julie12332 More than 1 year ago
I really enjoyed this book and an looking forward to the next installment. The writing style is wonderful and it is easy to get totally immersed in the world that Maguire has expanded upon. The story is wonderful however, the content is not appropriate for children (adult situations that may make some adults uncomfortable).
rmn125 More than 1 year ago
Though not quite as good as Wicked, I did enjoy reading Son of a Witch and seeing how the story continued. The ending kind of drops off a little bit and left me wondering what's going to happen next. I definitely plan on reading more of Gregory MaGuire!
Mystert More than 1 year ago
The story line was chaotic and aimless. The ending was pointless and left you wanting more. I felt like he was setting up a sequel more than delivering a compelling story.
Bookworm1951 More than 1 year ago
The continuing saga. In keeping with the first of the series, this is definitely NOT for children. Again, some adult situations. A must read series fot the Wizard of Oz fan. This is a very long book with many areas of focus. Sometimes I found the story getting a bit confusing and off-track. Almost too much information. Probably would have been a much better book if it was a bit shorter and to the point. Still worth reading.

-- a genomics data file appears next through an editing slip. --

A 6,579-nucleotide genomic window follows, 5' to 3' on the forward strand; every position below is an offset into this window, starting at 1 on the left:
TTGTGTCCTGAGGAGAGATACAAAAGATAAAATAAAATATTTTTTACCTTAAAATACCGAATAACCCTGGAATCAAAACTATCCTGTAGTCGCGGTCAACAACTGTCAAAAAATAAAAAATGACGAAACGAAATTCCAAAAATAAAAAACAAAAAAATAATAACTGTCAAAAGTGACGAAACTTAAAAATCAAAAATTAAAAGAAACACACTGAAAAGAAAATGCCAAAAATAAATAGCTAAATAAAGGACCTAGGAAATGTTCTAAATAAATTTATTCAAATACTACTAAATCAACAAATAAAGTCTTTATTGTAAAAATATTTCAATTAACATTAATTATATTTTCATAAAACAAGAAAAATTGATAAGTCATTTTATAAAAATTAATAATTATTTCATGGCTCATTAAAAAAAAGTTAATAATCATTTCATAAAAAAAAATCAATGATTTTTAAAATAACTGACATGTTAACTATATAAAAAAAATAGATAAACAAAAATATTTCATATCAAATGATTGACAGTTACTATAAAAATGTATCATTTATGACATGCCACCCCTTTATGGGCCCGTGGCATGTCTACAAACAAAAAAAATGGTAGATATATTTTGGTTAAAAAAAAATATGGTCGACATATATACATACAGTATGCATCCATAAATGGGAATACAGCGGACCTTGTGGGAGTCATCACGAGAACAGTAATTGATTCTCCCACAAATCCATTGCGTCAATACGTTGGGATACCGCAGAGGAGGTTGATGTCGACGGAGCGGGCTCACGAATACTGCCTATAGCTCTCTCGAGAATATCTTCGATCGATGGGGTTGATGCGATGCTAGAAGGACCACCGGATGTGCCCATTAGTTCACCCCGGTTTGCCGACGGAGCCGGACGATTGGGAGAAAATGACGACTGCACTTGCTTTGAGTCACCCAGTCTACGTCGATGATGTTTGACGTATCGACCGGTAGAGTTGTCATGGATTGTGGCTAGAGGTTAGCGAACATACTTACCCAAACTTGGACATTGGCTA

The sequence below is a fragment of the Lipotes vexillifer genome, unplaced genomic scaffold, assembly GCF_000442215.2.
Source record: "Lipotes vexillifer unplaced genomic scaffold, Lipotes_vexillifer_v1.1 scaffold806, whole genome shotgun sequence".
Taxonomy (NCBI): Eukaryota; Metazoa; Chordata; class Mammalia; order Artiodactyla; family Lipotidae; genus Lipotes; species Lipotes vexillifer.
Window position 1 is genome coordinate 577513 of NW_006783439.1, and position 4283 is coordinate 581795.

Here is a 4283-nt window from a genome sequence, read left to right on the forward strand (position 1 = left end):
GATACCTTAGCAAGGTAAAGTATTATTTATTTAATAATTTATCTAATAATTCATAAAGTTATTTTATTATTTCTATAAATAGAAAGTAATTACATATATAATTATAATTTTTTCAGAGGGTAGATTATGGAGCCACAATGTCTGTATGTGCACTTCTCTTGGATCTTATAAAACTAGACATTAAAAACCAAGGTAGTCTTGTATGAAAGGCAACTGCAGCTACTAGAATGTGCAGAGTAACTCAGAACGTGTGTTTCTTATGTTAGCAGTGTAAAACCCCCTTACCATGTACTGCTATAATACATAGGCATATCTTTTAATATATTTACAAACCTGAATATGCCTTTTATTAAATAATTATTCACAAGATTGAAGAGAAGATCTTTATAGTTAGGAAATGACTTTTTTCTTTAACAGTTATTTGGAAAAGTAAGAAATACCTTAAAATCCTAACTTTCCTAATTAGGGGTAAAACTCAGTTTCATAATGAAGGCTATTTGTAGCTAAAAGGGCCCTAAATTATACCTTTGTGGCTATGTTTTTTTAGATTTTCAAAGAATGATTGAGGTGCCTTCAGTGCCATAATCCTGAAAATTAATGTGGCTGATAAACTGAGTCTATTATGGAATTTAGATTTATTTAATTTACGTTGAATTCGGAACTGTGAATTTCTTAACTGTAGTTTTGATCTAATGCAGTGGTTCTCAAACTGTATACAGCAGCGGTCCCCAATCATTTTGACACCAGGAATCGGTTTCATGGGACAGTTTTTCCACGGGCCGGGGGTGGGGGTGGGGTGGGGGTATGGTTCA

Anonymous More than 1 year ago
Don't waste your money
Michael Chabot More than 1 year ago
This is probably the best one ever out there in these "Wicked" series, it's filled with mystery, a good pace, and finding who's your kin and who are you. If you a fan of Wicked which i hope you are! You'll madly fall in love with the stroyline and the bright charaters
Anonymous More than 1 year ago
Maybe it's just me, but I don't think Son of a Witch came close to comparing with Wicked. It seemed to rely too much on the story line from Wicked while not developing much of a new story for a completely different story with a completely different character. The end of the book was a little dull for me, ending abruptly without much elaboration. Now, this isn't to say it's a horrible book - I still enjoyed it for the most part - I just think it was taken down a notch or ten when compared to Wicked. Hopefully A Lion Among Men will be better???
Anonymous More than 1 year ago
If you loved Wiked you are in for a treat.
Anonymous More than 1 year ago
It was a slow read. The plot was odd and not very enjoyable.
Anonymous More than 1 year ago